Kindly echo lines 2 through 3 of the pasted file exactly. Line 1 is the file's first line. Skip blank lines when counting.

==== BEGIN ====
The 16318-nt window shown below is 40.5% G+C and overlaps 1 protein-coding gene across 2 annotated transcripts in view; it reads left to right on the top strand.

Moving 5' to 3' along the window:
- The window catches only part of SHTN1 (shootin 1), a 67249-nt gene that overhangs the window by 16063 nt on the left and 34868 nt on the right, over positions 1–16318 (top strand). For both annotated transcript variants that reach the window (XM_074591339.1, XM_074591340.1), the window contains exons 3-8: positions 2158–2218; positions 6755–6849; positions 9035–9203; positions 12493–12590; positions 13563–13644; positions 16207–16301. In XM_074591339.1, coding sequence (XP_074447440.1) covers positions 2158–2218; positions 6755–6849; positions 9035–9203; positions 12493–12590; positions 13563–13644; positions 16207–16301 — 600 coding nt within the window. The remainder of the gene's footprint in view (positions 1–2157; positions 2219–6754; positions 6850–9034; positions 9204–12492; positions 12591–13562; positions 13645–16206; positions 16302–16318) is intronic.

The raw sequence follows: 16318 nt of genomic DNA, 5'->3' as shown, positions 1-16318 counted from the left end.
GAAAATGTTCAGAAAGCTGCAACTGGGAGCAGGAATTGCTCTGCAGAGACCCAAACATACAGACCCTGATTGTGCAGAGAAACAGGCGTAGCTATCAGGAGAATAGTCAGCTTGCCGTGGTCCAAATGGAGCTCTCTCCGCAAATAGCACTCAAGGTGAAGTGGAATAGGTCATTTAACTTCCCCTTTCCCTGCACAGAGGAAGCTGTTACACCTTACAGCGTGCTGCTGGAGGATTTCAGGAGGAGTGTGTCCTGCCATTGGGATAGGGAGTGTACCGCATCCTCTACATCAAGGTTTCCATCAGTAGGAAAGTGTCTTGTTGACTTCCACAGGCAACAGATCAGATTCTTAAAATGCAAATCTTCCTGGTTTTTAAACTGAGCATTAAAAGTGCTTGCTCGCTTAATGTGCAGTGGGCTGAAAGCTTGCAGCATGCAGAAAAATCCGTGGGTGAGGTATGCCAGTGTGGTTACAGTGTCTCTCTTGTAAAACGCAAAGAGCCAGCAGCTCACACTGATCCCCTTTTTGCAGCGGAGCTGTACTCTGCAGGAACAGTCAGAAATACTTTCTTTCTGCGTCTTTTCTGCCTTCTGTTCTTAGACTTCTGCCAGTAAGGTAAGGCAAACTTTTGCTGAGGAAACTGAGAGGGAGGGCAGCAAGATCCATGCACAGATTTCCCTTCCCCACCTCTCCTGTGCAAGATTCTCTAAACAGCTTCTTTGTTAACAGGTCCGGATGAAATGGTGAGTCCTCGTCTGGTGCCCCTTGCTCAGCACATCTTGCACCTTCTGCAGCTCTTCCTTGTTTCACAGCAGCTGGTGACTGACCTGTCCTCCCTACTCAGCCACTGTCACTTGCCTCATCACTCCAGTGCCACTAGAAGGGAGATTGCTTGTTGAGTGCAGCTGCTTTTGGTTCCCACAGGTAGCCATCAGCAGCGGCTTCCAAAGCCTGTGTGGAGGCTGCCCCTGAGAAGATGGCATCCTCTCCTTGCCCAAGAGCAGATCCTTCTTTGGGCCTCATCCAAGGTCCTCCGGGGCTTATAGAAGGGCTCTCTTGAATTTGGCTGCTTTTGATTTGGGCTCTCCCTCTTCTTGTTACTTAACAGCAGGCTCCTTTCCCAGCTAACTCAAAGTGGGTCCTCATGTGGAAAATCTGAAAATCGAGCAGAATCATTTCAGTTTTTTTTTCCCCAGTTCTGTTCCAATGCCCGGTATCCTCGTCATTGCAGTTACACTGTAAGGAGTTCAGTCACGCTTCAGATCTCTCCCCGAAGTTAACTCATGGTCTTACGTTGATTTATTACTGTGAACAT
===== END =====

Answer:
Moving 5' to 3' along the window:
- The window catches only part of SHTN1 (shootin 1), a 67249-nt gene that overhangs the window by 16063 nt on the left and 34868 nt on the right, over positions 1–16318 (top strand). For both annotated transcript variants that reach the window (XM_074591339.1, XM_074591340.1), the window contains exons 3-8: positions 2158–2218; positions 6755–6849; positions 9035–9203; positions 12493–12590; positions 13563–13644; positions 16207–16301. In XM_074591339.1, coding sequence (XP_074447440.1) covers positions 2158–2218; positions 6755–6849; positions 9035–9203; positions 12493–12590; positions 13563–13644; positions 16207–16301 — 600 coding nt within the window. The remainder of the gene's footprint in view (positions 1–2157; positions 2219–6754; positions 6850–9034; positions 9204–12492; positions 12591–13562; positions 13645–16206; positions 16302–16318) is intronic.